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St Paul Street has witnessed a lot of history since Montreal fur trading days.

ST Paul, the oldest street in one of North America oldest cities, runs through the heart of Old Montreal. It barely a mile long, but its first cobblestones predated American democracy, and its restaurants, shops and galleries are tucked into some great old buildings van cleef onyx earrings replica.

I had never seen St Paul, or the rest of Montreal, until last July, when I arrived for a four night stay near the city Old Town area replica van cleef and arpels clover earrings. But every time I spotted another tempting restaurant or gallery, it seemed to be on St Paul Street. Inuit art. Salt cod croquettes. Echoes of Leonard Cohen.

As fall arrives, leaves turn and temperatures sink, the appeal of those snug spots will only grow.

you have all these canoes arriving and unloading the furs into the houses along St Paul Street. And they eventually get put onto ships to sail to France, he said.

As the city grew in the 19th century, the neighbourhood gained warehouses and lost residences. By the 1950s, many of the city most vital businesses had moved elsewhere, and Old Montreal had become a run down, largely neglected neighbourhood.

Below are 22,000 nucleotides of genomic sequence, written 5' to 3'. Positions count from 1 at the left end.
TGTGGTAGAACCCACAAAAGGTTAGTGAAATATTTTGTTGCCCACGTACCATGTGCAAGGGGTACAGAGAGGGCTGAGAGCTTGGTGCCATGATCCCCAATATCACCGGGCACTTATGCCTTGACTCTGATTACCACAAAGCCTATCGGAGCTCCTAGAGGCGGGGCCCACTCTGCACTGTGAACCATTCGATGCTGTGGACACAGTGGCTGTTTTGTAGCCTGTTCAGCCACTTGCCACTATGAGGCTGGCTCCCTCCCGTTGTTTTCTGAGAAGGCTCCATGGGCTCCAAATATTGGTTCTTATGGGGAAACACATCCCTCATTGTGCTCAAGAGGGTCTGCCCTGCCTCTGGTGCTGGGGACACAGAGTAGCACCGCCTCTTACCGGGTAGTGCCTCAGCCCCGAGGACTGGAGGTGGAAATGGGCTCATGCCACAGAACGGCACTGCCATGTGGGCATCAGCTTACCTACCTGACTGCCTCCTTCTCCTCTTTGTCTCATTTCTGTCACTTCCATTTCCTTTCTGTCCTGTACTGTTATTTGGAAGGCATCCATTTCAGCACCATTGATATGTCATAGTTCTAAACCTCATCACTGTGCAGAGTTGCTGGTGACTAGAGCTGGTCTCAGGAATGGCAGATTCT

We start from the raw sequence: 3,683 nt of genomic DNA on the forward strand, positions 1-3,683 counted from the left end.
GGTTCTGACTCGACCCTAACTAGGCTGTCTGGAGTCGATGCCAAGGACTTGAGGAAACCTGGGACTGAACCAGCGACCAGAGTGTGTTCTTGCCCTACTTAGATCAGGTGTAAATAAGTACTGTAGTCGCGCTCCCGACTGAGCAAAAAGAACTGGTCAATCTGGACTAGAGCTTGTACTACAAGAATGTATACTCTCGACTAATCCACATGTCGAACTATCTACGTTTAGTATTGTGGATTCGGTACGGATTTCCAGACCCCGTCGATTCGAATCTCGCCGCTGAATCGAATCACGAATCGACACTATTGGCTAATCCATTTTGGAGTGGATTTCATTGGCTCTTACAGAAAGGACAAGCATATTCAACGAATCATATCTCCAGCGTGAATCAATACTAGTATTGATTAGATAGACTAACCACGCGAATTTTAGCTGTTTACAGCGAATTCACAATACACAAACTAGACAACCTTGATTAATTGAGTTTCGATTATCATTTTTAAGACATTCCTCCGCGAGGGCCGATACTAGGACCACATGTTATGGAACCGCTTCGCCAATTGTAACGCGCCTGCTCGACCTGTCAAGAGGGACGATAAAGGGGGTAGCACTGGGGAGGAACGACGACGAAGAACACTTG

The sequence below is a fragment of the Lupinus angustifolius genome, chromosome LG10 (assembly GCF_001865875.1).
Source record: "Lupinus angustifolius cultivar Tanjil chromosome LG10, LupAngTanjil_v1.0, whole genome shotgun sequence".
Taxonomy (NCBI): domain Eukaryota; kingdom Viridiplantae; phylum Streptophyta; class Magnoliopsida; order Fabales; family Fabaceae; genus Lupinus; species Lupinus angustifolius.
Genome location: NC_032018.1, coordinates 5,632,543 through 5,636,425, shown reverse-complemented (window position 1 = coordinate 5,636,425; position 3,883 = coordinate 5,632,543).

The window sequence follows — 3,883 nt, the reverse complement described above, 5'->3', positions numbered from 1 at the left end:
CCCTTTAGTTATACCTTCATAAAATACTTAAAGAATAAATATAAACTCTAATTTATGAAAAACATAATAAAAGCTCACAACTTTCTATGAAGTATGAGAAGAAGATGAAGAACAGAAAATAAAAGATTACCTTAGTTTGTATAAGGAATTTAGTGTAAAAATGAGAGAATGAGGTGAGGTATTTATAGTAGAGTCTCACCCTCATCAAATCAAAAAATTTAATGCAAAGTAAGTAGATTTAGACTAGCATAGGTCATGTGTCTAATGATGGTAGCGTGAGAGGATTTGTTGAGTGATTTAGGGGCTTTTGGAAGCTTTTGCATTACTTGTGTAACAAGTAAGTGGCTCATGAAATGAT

was talk of demolishing a lot of the old buildings, Wood said.

Instead, preservationists won the day. By the 1980s, the tourism industry had seized on the neighbourhood historic feel as a marketing tool especially at the eastern end of St Paul, near Place Jacques Cartier, where T shirt shops congregate. (I could complain about the pandering of Canadian Maple Delights and its Maple Museum, but I must admit that the maple chunk gelato there is pretty good.)

The street western end, meanwhile, become a cool place to have offices Wood said, mentioning recently arrived marketing firms and game designers.

All the prime spots I listed in this guide are on St Paul except for a 152m detour to the Place d to see one of the most spectacular church interiors in North America. The museum celebrates the city first teacher, a devout 33 year old Catholic woman who arrived from France in 1653. In those days, the settlement was known as Ft Ville Marie, a French outpost in Iroquois territory along the St Lawrence River. By 1658, Bourgeoys was teaching children and adults reading, writing and pioneer skills, and lobbying for a chapel. (She was canonised in 1982.)